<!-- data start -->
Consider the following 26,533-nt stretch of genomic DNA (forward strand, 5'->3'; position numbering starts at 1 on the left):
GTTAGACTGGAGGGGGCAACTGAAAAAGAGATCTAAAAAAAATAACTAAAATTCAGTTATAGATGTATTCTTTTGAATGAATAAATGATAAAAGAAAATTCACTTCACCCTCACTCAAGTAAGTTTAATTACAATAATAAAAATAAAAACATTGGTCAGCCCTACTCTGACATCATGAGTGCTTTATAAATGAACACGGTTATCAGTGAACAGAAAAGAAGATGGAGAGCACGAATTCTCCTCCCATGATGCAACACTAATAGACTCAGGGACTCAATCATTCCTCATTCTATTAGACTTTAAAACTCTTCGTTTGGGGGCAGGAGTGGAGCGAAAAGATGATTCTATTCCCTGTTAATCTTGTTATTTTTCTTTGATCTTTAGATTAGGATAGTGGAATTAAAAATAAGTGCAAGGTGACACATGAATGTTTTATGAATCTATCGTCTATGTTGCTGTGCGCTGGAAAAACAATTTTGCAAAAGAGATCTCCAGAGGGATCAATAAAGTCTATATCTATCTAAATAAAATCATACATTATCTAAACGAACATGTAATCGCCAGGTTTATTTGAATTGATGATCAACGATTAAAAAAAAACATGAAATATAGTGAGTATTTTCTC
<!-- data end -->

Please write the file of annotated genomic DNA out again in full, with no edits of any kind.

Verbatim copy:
Consider the following 26,533-nt stretch of genomic DNA (forward strand, 5'->3'; position numbering starts at 1 on the left):
GTTAGACTGGAGGGGGCAACTGAAAAAGAGATCTAAAAAAAATAACTAAAATTCAGTTATAGATGTATTCTTTTGAATGAATAAATGATAAAAGAAAATTCACTTCACCCTCACTCAAGTAAGTTTAATTACAATAATAAAAATAAAAACATTGGTCAGCCCTACTCTGACATCATGAGTGCTTTATAAATGAACACGGTTATCAGTGAACAGAAAAGAAGATGGAGAGCACGAATTCTCCTCCCATGATGCAACACTAATAGACTCAGGGACTCAATCATTCCTCATTCTATTAGACTTTAAAACTCTTCGTTTGGGGGCAGGAGTGGAGCGAAAAGATGATTCTATTCCCTGTTAATCTTGTTATTTTTCTTTGATCTTTAGATTAGGATAGTGGAATTAAAAATAAGTGCAAGGTGACACATGAATGTTTTATGAATCTATCGTCTATGTTGCTGTGCGCTGGAAAAACAATTTTGCAAAAGAGATCTCCAGAGGGATCAATAAAGTCTATATCTATCTAAATAAAATCATACATTATCTAAACGAACATGTAATCGCCAGGTTTATTTGAATTGATGATCAACGATTAAAAAAAAACATGAAATATAGTGAGTATTTTCTC